Approach the feedback from a positive angle. You can do this by referring to a shared team objective or by emphasizing the positive qualities an employee has been demonstrating in practice.

 

2. Make it concrete

Make your compliments and suggestions for improvement as concrete as possible. Say an employee just aced a presentation. “Good work” is a nice compliment, but it would be more useful to go into greater detail and use examples to indicate what it was about the presentation that impressed you so much.

 

The same principle applies to presentations that still need work. “You can do better” is not enough. Be sure to point out positive aspects as well, and clarify what elements still need work. Only concrete feedback will lead to learning.

 

3. Use the word ‘and’

It may seem futile, but smart use of the word ‘and’ can make a considerable difference in terms of how your feedback is perceived. By placing ‘and’ in between the positive feedback and your suggestions for improvement, you indicate to have noticed their qualities. Rather than rejecting behavior or a presentation, you indicate how someone could utilize their qualities, talents, and capabilities even better in the future.

 

4. Choose the right moment

Do not wait too long before conveying your feedback. Otherwise, it may be too little too late. It is important that positive feedback is given right after the associated event or right after completion of a task. That is when everything is still fresh and the feedback is most likely to stick. A great way to maximize the learning potential.

 

5. Be authentic and honest

Be sure not to give any compliments for the sake of it. Employees will quickly see through it. Only give (positive) feedback when there is a concrete reason for it. Try to make your positive feedback as direct and honest as possible.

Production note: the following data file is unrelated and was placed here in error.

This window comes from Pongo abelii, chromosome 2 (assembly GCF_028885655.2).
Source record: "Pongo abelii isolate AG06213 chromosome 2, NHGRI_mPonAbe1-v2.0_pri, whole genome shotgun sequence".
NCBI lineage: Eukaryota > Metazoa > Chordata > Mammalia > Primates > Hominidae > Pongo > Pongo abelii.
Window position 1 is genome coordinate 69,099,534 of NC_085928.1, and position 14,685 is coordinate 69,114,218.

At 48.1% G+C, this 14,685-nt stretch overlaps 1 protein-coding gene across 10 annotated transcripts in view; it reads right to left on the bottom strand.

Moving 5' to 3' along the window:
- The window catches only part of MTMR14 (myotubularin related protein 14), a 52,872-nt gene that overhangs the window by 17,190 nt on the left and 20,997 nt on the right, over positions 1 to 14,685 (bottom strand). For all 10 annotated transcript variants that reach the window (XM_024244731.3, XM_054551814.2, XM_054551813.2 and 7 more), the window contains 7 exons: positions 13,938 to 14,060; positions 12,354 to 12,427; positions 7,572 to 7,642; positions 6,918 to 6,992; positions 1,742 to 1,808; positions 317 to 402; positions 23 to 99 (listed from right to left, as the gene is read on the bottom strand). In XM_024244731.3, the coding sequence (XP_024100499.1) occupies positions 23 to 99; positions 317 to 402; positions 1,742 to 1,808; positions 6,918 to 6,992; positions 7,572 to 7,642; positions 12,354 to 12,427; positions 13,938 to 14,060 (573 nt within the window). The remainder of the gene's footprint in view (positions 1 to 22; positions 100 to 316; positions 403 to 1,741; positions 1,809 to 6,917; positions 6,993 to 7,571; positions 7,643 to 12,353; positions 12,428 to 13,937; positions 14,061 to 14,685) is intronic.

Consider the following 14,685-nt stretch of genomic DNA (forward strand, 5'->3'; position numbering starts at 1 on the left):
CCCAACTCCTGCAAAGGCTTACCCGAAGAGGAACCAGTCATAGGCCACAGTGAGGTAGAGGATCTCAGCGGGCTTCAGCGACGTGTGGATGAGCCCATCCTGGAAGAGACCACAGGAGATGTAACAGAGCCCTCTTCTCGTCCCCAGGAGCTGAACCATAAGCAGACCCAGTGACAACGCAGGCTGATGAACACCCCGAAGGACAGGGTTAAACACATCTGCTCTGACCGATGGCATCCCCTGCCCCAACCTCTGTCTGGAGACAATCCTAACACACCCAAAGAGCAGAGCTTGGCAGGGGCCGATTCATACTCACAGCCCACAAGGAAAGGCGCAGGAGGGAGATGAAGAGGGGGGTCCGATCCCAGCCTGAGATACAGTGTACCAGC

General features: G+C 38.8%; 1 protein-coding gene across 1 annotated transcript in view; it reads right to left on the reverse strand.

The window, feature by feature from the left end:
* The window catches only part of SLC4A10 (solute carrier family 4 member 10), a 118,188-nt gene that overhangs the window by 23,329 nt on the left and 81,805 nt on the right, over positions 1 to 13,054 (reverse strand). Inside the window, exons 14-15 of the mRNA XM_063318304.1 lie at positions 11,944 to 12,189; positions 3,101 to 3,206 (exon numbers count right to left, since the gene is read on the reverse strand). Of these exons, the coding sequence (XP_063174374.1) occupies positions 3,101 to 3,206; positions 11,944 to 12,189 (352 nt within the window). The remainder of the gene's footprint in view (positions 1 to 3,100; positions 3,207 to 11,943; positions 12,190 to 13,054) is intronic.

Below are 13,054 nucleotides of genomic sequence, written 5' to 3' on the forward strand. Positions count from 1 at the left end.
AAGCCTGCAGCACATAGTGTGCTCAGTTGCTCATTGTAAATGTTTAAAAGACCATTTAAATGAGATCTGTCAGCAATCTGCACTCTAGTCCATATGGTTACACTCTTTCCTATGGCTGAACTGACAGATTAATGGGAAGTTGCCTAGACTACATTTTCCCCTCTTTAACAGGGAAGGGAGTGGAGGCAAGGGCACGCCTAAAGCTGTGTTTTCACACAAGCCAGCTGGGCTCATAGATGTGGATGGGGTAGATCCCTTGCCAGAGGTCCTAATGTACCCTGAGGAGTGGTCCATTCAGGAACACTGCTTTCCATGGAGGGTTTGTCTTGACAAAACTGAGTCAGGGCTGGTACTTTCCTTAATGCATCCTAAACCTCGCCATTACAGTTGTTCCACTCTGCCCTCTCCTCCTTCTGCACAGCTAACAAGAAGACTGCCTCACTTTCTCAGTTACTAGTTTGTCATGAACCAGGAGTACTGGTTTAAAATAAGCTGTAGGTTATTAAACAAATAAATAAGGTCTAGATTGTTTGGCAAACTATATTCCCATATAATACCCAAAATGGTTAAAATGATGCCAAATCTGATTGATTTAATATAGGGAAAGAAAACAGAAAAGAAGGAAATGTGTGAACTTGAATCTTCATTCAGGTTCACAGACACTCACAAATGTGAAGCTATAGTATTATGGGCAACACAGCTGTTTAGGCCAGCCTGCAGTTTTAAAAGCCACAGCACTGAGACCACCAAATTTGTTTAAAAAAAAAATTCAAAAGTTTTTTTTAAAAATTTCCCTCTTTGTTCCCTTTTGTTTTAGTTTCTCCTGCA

6. Focus on behavior and effort

In your feedback, emphasize behavior and effort rather than the personality traits and aptitude of the employee. This motivates and contributes to a positive mindset based on growth and continued development.

 

7. Place your positive feedback in a broader context

Place your positive feedback in a broader context. For example, you can emphasize the positive impact of someone’s work on colleagues or clients. In addition, you can refer to their contribution to the broader strategic goals of the organization.

 

8. Use body language and appreciative gestures

People do not communicate with words only. Body language plays an important part. The right hand gestures, facial expressions and a sincere smile give positive feedback an extra dimension. Another way of increasing the impact of positive feedback is by accompanying a compliment with a small present or in-person conversation.

 

9. Be a tailor

Each individual is unique. Keep that in mind when formulating your feedback. Some employees will enjoy receiving their positive feedback publicly. Have you got introverts in your team? Odds are they will prefer a private conversation. Make sure you know your employees and their preferences.

 

Pitfalls

Although positive feedback is very valuable, there are still some pitfalls to keep in mind.

  • Start gradually. Avoid flooding your employees with feedback all of a sudden; it will likely overwhelm them.
  • Do not give positive feedback about trivial actions or everyday affairs.
  • Convey your feedback tactfully and thoughtfully. A presumptuous or condescending tone won’t get you very far.

 

In conclusion

Positive feedback offers a lot of benefits as long as you choose the appropriate tone and the right moment. Employees feel appreciated and taken seriously, which leads to increased workforce loyalty, a more pleasant work atmosphere and increased productivity.

 

In addition to giving positive feedback, it is also recommended to make employees’ results and strengths transparent. The skills matrix is a perfect tool to do just that. This schematic overview helps visualize the competencies, skills and qualifications of your workforce in great detail. Read all about the why and how of the skills matrix here.